With no universal pensions or benefits system in place, in the nineteenth century for many wives the loss of their life partner also meant the loss of their entire household income, or at the very least a significant portion of it. According to the Poor Law Amendment Act (1834), widows were entitled to outdoor relief – meaning assistance outside of the workhouse in the form of money, medical services, food, coal, and/ or clothes – for the first six months of their bereavement in most districts. Women did have the option to apply for further relief after their initial six months of widowhood, but the application of the law was highly inconsistent from region to region. In addition, the physical, financial, and psychological cost involved in repeatedly travelling to, appearing before, and answering the probing questions of the Board of Guardians could be considerable for some women.
To be eligible for a pension from the army, the widow’s husband had to have held at least the rank of officer, and had to have served for ten or more years on full pay, or been killed in action. As a direct consequence of the Crimean War (1853–56), in 1854 the Royal Patriotic Fund Corporation (RPFC) was created to help on-the-strength widows of other ranks, and in 1885 the Soldiers’ and Sailors’ Families Association (SSFA), too, was established to alleviate the hardship faced by widows of ordinary soldiers, be they on-the-strength or off-the-strength. But while numerous similar charitable organizations and friendly societies would spring up in the course of the Victorian period, the provision for war widows remained, as for the majority of widows in general, highly sporadic and inconsistent.
Many charities – including the RPFC and SSFA – also abided by the principles set out by the Charity Organisation Society (COS), founded in 1869. The COS advocated a home visiting system to assess whether households were deserving or undeserving of assistance, and this was usually determined by women’s adherence to middle-class standards of respectability, housekeeping, and parenting. The image of the poor these narrow criteria perpetuated is perhaps best illustrated in the comment of a defender of the COS in 1881. They insisted that, “in a large proportion of instances, investigation shows that nothing can be done, that advice would be pearls for swine, that money given would go straight to the publican, or that the applicant trades in obtaining charity by false representation”. Indeed, in the same year the COS’s own monthly journal makes clear the organisation’s views as to the causes of poverty among the working classes. Poverty and destitution, they explain, result from “improvident habits and thriftlessness”, which could only be addressed “through self-denial, temperance and forethought”.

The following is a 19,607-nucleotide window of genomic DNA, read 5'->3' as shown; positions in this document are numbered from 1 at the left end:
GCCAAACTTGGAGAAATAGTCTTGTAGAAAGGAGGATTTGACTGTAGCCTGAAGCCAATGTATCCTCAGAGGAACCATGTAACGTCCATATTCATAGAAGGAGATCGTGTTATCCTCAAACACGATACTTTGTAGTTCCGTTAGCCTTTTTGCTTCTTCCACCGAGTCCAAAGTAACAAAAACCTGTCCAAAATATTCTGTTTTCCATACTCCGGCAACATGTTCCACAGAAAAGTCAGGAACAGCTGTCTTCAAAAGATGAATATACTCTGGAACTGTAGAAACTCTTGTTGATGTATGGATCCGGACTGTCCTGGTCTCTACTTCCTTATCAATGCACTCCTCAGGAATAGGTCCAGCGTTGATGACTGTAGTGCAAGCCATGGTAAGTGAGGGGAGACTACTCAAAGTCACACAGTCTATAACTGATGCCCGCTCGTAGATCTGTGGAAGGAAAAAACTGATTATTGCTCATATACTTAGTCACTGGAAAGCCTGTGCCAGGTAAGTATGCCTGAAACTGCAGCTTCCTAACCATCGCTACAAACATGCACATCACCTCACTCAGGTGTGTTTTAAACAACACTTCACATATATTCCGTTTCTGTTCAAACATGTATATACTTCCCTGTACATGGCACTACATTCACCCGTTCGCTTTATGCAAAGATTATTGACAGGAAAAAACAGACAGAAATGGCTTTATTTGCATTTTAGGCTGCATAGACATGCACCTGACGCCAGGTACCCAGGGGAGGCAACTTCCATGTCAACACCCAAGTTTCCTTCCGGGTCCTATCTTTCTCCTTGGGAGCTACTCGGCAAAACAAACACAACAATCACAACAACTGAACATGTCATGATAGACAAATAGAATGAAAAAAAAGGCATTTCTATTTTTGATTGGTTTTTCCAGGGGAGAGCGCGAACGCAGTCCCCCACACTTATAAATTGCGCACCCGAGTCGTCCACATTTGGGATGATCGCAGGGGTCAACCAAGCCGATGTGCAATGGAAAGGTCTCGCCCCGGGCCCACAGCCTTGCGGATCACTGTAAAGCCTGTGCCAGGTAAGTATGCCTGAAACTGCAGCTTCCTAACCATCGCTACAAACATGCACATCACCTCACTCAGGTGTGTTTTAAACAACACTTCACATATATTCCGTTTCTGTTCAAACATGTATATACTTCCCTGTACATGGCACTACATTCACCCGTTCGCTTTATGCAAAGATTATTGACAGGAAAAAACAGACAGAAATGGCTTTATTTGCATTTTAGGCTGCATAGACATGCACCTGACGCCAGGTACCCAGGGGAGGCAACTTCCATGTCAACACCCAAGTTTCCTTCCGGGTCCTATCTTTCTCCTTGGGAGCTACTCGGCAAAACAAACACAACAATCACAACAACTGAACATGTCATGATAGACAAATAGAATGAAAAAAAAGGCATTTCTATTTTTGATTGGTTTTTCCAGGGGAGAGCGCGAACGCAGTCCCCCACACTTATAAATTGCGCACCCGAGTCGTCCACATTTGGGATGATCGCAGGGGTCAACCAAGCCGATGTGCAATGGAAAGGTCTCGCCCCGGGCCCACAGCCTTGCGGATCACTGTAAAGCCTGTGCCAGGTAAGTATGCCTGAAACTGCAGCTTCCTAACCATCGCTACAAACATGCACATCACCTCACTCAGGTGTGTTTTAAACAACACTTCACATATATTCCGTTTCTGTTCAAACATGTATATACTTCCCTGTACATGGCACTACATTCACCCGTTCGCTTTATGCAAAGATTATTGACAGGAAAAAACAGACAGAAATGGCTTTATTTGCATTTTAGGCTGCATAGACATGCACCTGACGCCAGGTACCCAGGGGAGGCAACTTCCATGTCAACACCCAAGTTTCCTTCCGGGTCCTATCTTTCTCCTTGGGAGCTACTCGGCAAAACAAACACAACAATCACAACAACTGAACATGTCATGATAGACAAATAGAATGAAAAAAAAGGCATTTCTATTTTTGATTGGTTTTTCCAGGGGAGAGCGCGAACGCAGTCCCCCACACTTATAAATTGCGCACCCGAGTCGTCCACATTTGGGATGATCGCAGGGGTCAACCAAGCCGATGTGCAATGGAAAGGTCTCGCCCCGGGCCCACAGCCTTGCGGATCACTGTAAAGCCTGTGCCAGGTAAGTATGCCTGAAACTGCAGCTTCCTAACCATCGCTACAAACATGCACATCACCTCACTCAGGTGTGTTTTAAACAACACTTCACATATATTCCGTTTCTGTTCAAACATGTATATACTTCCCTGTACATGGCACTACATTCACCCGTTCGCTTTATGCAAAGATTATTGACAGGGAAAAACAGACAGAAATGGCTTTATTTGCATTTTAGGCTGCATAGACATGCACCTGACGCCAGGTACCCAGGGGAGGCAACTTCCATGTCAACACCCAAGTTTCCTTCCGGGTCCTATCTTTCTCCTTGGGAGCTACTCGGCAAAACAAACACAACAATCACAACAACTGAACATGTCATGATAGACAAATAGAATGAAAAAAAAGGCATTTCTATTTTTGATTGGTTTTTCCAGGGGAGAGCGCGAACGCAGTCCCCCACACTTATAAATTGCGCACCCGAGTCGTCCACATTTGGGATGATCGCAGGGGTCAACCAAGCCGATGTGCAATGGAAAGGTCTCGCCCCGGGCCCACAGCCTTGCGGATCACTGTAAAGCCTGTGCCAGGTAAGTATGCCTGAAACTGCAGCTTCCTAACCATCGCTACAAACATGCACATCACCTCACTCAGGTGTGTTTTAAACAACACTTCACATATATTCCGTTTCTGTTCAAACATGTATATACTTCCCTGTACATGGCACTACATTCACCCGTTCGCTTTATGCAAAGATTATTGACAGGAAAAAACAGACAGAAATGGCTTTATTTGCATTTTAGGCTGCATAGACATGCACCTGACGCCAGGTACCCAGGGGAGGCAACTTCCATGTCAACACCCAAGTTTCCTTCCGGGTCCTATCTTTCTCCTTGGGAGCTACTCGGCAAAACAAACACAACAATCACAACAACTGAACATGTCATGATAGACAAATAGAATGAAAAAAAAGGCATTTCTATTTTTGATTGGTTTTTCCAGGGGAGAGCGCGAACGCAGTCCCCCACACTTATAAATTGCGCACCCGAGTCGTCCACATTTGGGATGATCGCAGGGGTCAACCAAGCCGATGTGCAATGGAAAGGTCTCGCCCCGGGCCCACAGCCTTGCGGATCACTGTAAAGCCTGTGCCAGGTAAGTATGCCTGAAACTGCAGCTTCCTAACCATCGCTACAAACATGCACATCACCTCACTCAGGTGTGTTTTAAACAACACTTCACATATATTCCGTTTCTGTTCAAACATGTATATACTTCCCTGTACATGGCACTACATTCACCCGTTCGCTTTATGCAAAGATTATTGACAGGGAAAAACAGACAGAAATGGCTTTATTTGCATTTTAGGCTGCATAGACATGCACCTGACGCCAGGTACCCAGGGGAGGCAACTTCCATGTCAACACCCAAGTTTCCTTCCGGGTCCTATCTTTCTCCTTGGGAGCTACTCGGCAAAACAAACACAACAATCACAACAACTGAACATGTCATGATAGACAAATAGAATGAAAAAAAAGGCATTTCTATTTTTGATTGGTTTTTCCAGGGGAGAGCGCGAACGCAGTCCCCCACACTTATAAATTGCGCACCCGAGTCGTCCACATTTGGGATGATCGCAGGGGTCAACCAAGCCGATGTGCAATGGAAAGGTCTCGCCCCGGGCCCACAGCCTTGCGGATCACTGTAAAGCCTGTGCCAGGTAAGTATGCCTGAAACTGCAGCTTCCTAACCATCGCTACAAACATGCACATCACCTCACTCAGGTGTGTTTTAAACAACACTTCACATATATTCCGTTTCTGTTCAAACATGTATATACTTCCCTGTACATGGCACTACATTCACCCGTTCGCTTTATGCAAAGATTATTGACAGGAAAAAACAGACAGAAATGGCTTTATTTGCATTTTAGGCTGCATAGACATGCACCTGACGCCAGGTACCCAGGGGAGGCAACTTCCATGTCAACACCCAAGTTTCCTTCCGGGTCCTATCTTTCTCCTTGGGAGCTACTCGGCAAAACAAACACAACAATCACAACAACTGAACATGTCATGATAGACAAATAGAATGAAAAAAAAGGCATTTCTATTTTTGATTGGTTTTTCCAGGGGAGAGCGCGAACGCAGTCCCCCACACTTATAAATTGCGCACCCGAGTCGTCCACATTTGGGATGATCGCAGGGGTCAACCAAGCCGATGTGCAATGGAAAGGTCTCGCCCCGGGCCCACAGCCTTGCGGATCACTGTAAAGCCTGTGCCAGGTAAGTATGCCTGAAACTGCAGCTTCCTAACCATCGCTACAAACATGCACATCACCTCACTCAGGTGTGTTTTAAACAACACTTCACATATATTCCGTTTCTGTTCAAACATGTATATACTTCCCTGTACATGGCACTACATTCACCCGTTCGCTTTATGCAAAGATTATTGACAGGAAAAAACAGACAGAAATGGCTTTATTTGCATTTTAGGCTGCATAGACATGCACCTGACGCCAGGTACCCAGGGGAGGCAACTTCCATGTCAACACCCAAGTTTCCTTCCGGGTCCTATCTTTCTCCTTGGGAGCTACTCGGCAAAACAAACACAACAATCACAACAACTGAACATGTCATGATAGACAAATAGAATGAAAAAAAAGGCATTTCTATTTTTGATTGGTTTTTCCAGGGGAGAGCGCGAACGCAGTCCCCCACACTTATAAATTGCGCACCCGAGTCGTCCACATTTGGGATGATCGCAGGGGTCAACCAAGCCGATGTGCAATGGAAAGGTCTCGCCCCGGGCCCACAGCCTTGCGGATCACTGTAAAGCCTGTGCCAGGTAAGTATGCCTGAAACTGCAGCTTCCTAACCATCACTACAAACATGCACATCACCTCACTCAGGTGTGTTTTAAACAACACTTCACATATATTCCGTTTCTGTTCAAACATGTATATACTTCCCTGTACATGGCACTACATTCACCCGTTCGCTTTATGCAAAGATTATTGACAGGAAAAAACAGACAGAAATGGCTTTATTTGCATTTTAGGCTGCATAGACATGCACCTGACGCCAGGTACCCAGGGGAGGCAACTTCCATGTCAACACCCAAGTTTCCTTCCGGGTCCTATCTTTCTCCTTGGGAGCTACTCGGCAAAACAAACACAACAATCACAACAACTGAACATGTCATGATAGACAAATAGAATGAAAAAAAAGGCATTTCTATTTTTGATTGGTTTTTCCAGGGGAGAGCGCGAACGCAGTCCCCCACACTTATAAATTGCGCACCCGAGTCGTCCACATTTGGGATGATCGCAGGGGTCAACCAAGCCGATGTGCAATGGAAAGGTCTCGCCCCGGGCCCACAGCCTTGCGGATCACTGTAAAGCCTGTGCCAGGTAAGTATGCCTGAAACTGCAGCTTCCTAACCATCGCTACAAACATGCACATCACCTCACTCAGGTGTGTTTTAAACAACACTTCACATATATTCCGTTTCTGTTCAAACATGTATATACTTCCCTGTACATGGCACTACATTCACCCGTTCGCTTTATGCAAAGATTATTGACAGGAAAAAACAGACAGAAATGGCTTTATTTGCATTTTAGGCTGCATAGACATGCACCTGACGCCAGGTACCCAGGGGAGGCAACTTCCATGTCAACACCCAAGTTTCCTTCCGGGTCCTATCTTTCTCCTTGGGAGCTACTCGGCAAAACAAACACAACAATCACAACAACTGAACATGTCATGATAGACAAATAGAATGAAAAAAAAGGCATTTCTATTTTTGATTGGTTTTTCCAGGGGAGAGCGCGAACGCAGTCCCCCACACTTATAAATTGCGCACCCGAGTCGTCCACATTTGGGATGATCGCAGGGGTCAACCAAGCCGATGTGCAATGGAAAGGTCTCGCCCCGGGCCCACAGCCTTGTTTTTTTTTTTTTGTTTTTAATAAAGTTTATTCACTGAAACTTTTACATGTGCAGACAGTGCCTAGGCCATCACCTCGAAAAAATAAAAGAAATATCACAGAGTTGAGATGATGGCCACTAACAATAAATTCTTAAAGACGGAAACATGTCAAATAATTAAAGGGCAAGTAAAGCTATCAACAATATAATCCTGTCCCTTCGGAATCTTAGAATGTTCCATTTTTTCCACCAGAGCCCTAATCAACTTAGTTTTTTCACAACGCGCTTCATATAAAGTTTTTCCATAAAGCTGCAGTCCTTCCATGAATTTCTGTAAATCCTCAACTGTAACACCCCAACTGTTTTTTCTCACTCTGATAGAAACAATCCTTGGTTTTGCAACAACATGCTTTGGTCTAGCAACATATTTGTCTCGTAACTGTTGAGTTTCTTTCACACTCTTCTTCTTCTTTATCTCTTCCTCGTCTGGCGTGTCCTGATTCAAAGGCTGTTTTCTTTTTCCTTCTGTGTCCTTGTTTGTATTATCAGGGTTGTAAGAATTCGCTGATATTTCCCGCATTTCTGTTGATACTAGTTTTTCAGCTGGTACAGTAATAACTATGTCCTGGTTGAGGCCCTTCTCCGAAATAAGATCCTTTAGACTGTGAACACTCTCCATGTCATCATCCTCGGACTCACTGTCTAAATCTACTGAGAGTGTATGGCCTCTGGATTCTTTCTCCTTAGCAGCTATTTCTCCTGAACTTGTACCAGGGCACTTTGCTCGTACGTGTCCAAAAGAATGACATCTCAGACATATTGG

Many widows had to survive on a combination of patchy pensions, relief through the Poor Law, charity from friends, family, and benevolent societies, and whatever work they were able to secure. It’s not surprising that newspapers and periodicals sometimes featured calls for donations for the widows of men who had been well regarded in society, or for widows whose circumstances were particularly dramatic. These pieces would usually detail the widow’s – and, where applicable, her children’s – situation, illustrating her husband’s importance and/ or achievements to convey her deservingness. In March 1844, for example, Punch reported that Colonel Fawcett’s widow, despite his distinguished military career, was refused a pension because her husband had died in a duel. A fortnight later, Punch published an article titled “A Handsome Thing Handsomely Done”, announcing: “the Duke of Wellington, Earls Winchelsea and Cardigan, the Attorney-General for Ireland, and other distinguished heroes of twelve paces […] will charge themselves with the payment of the pension denied to her by Sir Robert Peel”.
A small number of widows were granted a civil pension for the services their husbands had rendered to the country, but – ironically – these pensions were usually reserved for the wives of high-ranking military heroes, politicians, and, on occasion, scientists and authors of note; that is, those who were unlikely to be in need of financial assistance. One commentator, Douglas Jerrold, cynically observed that in order to receive £200 via the civil pensions lists, a widow would first have to convince the Prime Minister that she was already worth at least £10,000.
If you’d like to know more about war widows in the Victorian period, why not take a look at our Library, where you’ll find links to newspaper articles, paintings, autobiographies, and other sources from this period.